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Title:| Exam 2 (Chapters 10-18)|
Started:| July 7, 2011 12:16 AM|
Submitted:| July 7, 2011 2:11 AM|
Time spent:| 01:54:47 |
Total score:| 94/200 = 47% Total score adjusted by 0.0 Maximum possible score: 200 | 1.| Chapter 10 #265|
| Use this information for questions that refer to the World Tennis Ball (WTB) Company case.
World Tennis Ball Co. (WTB) makes tennis balls and sells them only in the U.S. Raul Fernandez, the firm's marketing manager, is comparing his firm's distribution with two major competitors.
1) WTB sells its products through four regional distributors who then sell to 22 sporting goods wholesalers. The wholesalers sell to a total of 7,000 retail outlets. From its website, WTB also sells directly to any customer who will purchase a minimum quantity of 24 tennis balls. WTB cooperates with members of its channel, but maintains some control through its economic power and leadership. It helps to direct the activities of the whole channel and tries to avoid or resolve channel conflicts.
2) American Tennis Ball (ATB) is a competitor that sells through two distributors - each with half the country. The distributors then sell through 6 sporting goods wholesalers, and they, in turn, sell to 1,000 retail outlets (split between two national sporting goods chains and two general merchandise stores). ATB and its channel make little effort to work together. However, because of a relatively low level of competition between the distributors, the wholesalers, or the retail stores, each member of the channel gives the product special attention.
3) National Tennis Ball (NTB) sells its products through only three tennis specialty wholesalers that sell only to tennis clubs. NTB actually owns the wholesale firms that handle its products. NTB's balls are only available at certain tennis clubs and NTB limits coverage to only one club in a particular geographic area.
These three tennis ball producers all rely on retailers to reach consumers who want to buy only a few balls at a time. Apparently they all think that this is an efficient way to | |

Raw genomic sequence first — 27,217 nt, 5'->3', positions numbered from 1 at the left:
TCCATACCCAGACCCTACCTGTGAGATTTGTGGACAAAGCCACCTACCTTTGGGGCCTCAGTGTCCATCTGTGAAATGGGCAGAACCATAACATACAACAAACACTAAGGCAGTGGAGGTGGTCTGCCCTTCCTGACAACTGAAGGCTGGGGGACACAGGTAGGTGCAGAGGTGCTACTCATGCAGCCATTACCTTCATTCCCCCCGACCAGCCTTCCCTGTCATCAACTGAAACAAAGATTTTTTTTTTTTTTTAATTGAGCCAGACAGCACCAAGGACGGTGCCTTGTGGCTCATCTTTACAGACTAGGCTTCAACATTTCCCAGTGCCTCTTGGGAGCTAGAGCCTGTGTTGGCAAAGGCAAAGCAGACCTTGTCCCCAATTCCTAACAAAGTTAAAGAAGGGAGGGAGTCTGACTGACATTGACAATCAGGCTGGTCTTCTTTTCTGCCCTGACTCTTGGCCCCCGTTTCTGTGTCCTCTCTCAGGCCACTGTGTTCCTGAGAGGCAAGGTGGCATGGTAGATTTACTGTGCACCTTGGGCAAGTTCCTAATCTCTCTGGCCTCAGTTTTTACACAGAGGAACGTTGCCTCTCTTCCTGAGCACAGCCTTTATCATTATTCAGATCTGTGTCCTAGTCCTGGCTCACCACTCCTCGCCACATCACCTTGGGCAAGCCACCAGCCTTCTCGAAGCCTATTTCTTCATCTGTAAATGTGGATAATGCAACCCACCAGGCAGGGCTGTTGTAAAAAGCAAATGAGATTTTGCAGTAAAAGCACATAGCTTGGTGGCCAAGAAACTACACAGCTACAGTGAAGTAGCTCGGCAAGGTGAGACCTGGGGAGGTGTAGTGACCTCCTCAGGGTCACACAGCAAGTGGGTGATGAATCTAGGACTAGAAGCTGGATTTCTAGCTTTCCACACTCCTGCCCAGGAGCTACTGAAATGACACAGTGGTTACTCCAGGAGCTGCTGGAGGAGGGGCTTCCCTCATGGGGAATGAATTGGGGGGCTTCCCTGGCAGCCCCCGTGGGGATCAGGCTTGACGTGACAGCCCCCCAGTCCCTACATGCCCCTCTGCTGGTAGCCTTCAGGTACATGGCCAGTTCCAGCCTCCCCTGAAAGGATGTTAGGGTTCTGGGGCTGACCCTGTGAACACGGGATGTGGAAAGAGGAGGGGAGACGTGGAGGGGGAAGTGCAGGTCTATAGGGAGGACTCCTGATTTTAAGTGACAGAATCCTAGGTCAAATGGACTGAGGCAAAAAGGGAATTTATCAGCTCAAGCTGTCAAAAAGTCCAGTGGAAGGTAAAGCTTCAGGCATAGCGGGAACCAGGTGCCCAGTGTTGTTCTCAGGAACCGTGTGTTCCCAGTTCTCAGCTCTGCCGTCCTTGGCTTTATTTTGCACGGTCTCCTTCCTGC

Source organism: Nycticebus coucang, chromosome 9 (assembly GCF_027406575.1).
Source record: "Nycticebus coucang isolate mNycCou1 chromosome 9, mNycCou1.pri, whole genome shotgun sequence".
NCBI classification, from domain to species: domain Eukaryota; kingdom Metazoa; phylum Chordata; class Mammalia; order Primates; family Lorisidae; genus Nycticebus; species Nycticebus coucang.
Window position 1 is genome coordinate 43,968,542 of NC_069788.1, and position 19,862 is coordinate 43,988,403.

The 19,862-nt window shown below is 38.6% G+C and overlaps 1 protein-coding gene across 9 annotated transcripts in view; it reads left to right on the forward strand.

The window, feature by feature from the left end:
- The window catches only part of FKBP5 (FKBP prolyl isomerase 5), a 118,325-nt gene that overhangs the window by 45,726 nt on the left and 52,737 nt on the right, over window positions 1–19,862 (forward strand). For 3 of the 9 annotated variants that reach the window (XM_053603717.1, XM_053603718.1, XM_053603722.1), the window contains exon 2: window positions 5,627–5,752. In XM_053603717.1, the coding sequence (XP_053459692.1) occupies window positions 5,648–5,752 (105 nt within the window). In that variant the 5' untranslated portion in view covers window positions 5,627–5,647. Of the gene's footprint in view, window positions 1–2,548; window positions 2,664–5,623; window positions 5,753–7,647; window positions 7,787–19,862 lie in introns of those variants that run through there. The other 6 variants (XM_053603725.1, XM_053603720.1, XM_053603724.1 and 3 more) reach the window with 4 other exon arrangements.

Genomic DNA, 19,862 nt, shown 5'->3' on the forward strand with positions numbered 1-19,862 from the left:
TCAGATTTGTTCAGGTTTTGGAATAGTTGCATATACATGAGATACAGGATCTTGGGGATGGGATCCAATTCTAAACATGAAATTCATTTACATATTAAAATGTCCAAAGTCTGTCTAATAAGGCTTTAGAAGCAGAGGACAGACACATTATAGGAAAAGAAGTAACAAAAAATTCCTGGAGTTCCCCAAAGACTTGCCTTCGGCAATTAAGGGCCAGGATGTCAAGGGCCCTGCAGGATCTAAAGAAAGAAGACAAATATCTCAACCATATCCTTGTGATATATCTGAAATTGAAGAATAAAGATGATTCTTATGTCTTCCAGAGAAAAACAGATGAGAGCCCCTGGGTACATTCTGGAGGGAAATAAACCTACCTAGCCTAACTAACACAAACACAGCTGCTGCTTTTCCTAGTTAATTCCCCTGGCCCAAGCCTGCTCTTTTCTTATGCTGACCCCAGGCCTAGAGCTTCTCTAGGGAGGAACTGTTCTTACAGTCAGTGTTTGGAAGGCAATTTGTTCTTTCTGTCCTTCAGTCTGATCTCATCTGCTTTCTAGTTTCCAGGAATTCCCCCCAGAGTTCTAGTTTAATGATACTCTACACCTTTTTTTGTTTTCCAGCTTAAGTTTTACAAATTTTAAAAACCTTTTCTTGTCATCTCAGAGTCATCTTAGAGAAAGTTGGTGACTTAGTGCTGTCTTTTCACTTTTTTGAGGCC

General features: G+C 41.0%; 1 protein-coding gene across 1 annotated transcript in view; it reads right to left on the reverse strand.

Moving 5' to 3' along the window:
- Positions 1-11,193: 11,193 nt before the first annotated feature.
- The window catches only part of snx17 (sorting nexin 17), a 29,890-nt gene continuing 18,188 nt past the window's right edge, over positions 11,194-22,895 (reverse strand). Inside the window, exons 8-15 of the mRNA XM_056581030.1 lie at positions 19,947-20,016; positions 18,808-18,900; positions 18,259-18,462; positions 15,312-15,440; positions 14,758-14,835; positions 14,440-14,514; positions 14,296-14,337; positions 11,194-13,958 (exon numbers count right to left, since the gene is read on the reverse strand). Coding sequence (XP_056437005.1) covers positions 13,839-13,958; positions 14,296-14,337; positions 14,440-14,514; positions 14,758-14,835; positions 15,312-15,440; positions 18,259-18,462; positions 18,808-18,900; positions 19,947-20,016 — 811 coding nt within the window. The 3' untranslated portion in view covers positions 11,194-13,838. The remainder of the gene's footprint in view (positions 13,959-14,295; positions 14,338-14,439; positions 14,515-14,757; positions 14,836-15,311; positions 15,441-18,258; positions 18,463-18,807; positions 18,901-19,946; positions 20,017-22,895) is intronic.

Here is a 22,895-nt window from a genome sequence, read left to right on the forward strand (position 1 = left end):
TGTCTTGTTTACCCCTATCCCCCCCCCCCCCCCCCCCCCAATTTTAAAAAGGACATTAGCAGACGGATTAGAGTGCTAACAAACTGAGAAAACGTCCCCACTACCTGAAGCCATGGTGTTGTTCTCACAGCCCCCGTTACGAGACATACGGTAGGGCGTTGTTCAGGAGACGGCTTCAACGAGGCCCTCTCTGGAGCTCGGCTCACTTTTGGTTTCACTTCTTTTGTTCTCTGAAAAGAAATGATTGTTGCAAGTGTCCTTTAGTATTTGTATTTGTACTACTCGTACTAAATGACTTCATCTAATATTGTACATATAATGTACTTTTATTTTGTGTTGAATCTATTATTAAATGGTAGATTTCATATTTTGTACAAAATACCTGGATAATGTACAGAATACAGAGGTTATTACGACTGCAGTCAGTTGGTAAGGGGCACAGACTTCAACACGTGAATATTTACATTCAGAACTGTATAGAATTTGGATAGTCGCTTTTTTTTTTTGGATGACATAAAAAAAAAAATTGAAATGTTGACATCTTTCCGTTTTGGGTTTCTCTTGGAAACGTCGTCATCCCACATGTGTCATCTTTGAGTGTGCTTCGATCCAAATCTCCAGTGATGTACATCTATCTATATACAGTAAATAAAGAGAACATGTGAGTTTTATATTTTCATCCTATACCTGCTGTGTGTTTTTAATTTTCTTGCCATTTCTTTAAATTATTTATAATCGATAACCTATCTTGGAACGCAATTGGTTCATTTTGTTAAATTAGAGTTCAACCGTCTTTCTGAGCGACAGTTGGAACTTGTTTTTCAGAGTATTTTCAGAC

| Student Response| Value| Correct Answer| Feedback| A. | deal with sorting activities.| | | |
B. | address discrepancies of quantity.| 100% | | | C. | handle discrepancies of assortment.| | | |
D. | minimize the potential for conflict in the channel.| | | | E. | achieve intensive distribution. | | | |
Score:| 2/2 |
2.| Chapter 10 #185|
| Which of the following statements about channel systems is TRUE? | |
| Student Response| Value| Correct Answer| Feedback| A. | Traditional channel systems are more efficient because of their greater freedom.| | | | B. | Vertical integration works best when discrepancies of quantity are large.| | | | C. | Most corporate channel systems use multichannel distribution.| | | | D. | Some administered channel systems obtain the advantages of vertically integrated systems while still retaining flexibility.| 100% | | | E. | All of the above are true. | | | |
Score:| 2/2 |
3.| Chapter 10 #156|
| Nature Fresh Cereal does not feel satisfied with the location and amount of shelf space it is given at Sunshine Health Food Markets. This creates a source of | |
| Student Response| Value| Correct Answer| Feedback| A. | vertical conflict.| | | |
B. | diagonal conflict.| | | |
C. | horizontal conflict.| 0% | | |
D. | parallel conflict.| | | |
E. | placement conflict. | | | |
Score:| 0/2 |
4.| Chapter 10 #150|
| Channel systems in which the various channel members make little or no effort to cooperate with each other are called ______________ systems. | |